Julie Firth has created a permaculture oasis near Geraldton, Western Australia. Although not a true desert, the area clearly has a dryland climate, with annual rainfall as low as 200 mm during drought years, summer temperatures reaching well over 40 °C and relentless wind gusts of up to thirty kilometres per hour. It has taken careful design and thoughtful placement of features to allow things to grow there.
Julie is originally from New Zealand, and was working in the mining industry in WA when she bought her three hectare property of degraded land about ten kilometres north of Geraldton. Not long after buying the land she undertook her PDC with Bill Mollison and Jude Fanton in New South Wales, and immediately started to transform her property with renewed vision. So began her inspired development of the Drylands Permaculture Farm, and its associated Yilgarn Seeds and the Drylands Permacuture Nursery.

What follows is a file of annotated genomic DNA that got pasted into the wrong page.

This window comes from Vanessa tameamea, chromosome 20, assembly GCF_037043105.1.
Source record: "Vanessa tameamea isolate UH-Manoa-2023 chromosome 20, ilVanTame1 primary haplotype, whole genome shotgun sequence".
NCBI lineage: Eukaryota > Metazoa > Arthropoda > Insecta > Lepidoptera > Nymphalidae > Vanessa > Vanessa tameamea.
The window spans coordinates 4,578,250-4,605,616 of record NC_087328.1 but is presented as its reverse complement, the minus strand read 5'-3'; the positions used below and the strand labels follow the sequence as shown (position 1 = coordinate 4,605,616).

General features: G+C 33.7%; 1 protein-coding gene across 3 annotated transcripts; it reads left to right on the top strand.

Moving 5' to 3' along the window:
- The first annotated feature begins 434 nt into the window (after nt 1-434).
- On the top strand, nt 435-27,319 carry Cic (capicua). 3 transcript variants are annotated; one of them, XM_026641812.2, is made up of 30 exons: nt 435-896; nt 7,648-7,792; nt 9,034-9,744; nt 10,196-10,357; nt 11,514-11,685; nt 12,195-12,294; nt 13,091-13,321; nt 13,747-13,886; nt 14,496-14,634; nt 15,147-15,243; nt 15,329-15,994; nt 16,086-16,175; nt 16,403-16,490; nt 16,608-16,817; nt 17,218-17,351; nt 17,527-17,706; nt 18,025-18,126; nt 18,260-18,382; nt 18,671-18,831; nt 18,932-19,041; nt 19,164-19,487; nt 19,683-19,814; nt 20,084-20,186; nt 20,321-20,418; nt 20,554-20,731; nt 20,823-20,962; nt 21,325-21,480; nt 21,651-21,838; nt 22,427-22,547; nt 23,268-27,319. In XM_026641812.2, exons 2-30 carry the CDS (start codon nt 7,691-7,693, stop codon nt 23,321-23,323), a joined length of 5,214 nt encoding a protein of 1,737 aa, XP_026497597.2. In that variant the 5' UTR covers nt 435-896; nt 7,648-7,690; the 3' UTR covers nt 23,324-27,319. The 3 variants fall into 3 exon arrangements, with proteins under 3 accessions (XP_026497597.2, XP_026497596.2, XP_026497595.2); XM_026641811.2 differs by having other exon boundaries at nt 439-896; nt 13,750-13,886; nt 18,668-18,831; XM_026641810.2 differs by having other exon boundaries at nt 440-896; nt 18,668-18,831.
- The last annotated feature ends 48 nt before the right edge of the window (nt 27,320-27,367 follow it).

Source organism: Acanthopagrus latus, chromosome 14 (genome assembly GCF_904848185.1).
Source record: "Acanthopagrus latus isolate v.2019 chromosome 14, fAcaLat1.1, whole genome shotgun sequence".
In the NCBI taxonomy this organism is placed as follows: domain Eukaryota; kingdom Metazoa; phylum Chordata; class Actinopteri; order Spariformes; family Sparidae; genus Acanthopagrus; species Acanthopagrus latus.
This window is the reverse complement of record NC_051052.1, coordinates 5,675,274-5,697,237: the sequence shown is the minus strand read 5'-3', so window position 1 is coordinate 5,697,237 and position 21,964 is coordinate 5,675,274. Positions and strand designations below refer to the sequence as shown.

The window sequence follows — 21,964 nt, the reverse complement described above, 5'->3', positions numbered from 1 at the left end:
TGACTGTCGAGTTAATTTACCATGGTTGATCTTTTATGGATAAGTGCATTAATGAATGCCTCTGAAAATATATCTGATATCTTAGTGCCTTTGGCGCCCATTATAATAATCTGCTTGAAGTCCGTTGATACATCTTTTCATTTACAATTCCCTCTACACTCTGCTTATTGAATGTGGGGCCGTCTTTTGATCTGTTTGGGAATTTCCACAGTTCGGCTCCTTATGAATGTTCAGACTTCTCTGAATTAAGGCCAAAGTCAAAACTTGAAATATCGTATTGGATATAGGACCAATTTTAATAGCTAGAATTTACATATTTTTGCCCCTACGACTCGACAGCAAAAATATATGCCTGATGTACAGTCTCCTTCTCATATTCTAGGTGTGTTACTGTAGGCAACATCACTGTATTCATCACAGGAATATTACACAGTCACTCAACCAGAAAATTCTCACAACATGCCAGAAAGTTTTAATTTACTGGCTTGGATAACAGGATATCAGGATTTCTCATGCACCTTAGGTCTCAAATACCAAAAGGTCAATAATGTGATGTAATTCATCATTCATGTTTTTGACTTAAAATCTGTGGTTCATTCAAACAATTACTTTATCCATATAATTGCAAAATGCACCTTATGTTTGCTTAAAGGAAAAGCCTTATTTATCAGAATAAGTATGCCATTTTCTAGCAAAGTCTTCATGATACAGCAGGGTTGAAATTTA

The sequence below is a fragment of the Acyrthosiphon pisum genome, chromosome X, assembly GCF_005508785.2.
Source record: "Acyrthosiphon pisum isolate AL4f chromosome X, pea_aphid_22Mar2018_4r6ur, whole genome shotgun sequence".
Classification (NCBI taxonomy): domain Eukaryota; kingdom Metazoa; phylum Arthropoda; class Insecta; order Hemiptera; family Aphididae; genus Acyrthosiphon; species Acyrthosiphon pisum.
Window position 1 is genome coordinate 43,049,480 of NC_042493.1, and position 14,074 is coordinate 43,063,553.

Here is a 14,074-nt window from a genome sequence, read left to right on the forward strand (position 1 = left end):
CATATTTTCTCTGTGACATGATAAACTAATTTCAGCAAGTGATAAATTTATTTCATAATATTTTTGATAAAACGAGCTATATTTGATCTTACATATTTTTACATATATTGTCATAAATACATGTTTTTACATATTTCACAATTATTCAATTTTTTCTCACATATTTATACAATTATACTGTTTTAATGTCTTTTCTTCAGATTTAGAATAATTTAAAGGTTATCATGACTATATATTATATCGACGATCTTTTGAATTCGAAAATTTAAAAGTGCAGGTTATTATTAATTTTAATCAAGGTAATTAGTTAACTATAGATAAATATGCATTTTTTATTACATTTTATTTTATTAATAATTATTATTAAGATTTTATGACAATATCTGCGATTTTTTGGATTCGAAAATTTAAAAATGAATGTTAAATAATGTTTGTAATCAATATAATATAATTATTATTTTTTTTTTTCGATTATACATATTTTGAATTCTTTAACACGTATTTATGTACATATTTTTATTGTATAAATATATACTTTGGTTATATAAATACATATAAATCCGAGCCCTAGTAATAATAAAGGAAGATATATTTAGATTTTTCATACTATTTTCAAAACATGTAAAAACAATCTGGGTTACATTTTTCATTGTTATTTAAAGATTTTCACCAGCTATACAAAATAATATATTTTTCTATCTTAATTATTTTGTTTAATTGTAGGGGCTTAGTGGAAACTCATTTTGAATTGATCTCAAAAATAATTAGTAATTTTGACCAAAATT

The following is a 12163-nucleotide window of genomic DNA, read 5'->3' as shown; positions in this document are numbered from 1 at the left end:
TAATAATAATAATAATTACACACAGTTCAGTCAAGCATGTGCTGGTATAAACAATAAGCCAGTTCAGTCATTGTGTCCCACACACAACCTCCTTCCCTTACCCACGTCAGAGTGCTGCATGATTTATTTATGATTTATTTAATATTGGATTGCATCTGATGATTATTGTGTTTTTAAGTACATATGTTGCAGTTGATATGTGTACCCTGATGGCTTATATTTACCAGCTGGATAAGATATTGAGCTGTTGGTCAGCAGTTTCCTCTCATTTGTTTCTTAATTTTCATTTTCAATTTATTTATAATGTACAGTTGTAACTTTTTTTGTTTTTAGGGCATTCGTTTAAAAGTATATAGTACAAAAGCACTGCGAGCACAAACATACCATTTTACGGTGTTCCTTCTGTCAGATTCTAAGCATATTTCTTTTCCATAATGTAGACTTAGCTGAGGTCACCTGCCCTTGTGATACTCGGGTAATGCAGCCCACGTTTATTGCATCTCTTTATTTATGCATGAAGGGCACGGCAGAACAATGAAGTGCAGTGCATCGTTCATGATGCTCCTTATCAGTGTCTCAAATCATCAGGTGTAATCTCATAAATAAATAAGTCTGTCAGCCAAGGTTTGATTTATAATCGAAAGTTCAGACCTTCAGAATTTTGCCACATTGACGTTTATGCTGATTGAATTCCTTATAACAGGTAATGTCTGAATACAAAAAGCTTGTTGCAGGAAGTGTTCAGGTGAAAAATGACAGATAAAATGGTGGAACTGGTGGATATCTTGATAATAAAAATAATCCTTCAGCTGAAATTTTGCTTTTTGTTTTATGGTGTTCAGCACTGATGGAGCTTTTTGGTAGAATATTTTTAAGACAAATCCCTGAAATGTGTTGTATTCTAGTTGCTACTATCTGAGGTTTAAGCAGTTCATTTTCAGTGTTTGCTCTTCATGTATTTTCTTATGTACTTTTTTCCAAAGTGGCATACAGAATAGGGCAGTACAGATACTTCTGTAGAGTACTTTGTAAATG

The property is designed in zones: intensive gardens close to the house, through to revegetation projects, and with dryland plants towards the outer boundaries. Shade is crucial, and there are sheltered walkways in all directions. Various structures or plants are used to delineate one zone from another, including archways, lippia herb lawns, strawbale seats, sculptures and fences. Other innovative structures used include: clay floors, sandbag garden edging, bottles and cans to fill gaps in walls, and recycled building materials.